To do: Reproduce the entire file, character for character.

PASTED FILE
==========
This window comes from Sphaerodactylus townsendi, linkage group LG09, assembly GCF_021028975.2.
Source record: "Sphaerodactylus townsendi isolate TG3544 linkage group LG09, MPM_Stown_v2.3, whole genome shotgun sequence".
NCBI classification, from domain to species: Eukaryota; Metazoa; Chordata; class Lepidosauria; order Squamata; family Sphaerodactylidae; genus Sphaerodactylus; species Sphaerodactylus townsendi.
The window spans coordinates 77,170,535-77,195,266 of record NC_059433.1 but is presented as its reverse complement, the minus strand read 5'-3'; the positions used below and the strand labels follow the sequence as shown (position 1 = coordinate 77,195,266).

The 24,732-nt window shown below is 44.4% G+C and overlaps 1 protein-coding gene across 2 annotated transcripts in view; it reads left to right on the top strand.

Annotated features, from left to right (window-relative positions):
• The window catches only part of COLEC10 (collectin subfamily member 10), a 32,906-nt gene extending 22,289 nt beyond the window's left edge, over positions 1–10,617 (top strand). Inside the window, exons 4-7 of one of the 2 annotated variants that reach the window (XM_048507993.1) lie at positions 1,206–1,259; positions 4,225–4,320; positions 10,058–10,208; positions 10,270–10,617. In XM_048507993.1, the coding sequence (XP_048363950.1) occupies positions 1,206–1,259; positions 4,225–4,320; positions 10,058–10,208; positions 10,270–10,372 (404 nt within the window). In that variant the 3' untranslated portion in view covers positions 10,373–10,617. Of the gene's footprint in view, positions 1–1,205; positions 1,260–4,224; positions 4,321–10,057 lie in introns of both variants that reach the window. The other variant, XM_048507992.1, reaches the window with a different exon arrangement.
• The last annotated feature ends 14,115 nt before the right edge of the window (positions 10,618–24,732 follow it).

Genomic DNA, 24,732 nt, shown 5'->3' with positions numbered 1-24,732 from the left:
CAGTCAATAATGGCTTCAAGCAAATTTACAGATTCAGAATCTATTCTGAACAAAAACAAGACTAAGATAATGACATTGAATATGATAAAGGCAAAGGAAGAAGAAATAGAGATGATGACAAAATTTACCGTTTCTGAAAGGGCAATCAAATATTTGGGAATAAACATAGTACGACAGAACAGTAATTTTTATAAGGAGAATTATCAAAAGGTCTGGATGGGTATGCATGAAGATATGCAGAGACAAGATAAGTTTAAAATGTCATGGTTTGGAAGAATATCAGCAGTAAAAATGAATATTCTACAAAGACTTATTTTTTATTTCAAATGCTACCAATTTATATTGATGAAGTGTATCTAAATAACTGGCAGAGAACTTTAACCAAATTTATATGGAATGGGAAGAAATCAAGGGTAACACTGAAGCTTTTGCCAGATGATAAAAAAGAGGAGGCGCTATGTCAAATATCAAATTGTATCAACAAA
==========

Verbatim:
This window comes from Sphaerodactylus townsendi, linkage group LG09, assembly GCF_021028975.2.
Source record: "Sphaerodactylus townsendi isolate TG3544 linkage group LG09, MPM_Stown_v2.3, whole genome shotgun sequence".
NCBI classification, from domain to species: Eukaryota; Metazoa; Chordata; class Lepidosauria; order Squamata; family Sphaerodactylidae; genus Sphaerodactylus; species Sphaerodactylus townsendi.
The window spans coordinates 77,170,535-77,195,266 of record NC_059433.1 but is presented as its reverse complement, the minus strand read 5'-3'; the positions used below and the strand labels follow the sequence as shown (position 1 = coordinate 77,195,266).

The 24,732-nt window shown below is 44.4% G+C and overlaps 1 protein-coding gene across 2 annotated transcripts in view; it reads left to right on the top strand.

Annotated features, from left to right (window-relative positions):
• The window catches only part of COLEC10 (collectin subfamily member 10), a 32,906-nt gene extending 22,289 nt beyond the window's left edge, over positions 1–10,617 (top strand). Inside the window, exons 4-7 of one of the 2 annotated variants that reach the window (XM_048507993.1) lie at positions 1,206–1,259; positions 4,225–4,320; positions 10,058–10,208; positions 10,270–10,617. In XM_048507993.1, the coding sequence (XP_048363950.1) occupies positions 1,206–1,259; positions 4,225–4,320; positions 10,058–10,208; positions 10,270–10,372 (404 nt within the window). In that variant the 3' untranslated portion in view covers positions 10,373–10,617. Of the gene's footprint in view, positions 1–1,205; positions 1,260–4,224; positions 4,321–10,057 lie in introns of both variants that reach the window. The other variant, XM_048507992.1, reaches the window with a different exon arrangement.
• The last annotated feature ends 14,115 nt before the right edge of the window (positions 10,618–24,732 follow it).

Genomic DNA, 24,732 nt, shown 5'->3' with positions numbered 1-24,732 from the left:
CAGTCAATAATGGCTTCAAGCAAATTTACAGATTCAGAATCTATTCTGAACAAAAACAAGACTAAGATAATGACATTGAATATGATAAAGGCAAAGGAAGAAGAAATAGAGATGATGACAAAATTTACCGTTTCTGAAAGGGCAATCAAATATTTGGGAATAAACATAGTACGACAGAACAGTAATTTTTATAAGGAGAATTATCAAAAGGTCTGGATGGGTATGCATGAAGATATGCAGAGACAAGATAAGTTTAAAATGTCATGGTTTGGAAGAATATCAGCAGTAAAAATGAATATTCTACAAAGACTTATTTTTTATTTCAAATGCTACCAATTTATATTGATGAAGTGTATCTAAATAACTGGCAGAGAACTTTAACCAAATTTATATGGAATGGGAAGAAATCAAGGGTAACACTGAAGCTTTTGCCAGATGATAAAAAAGAGGAGGCGCTATGTCAAATATCAAATTGTATCAACAAA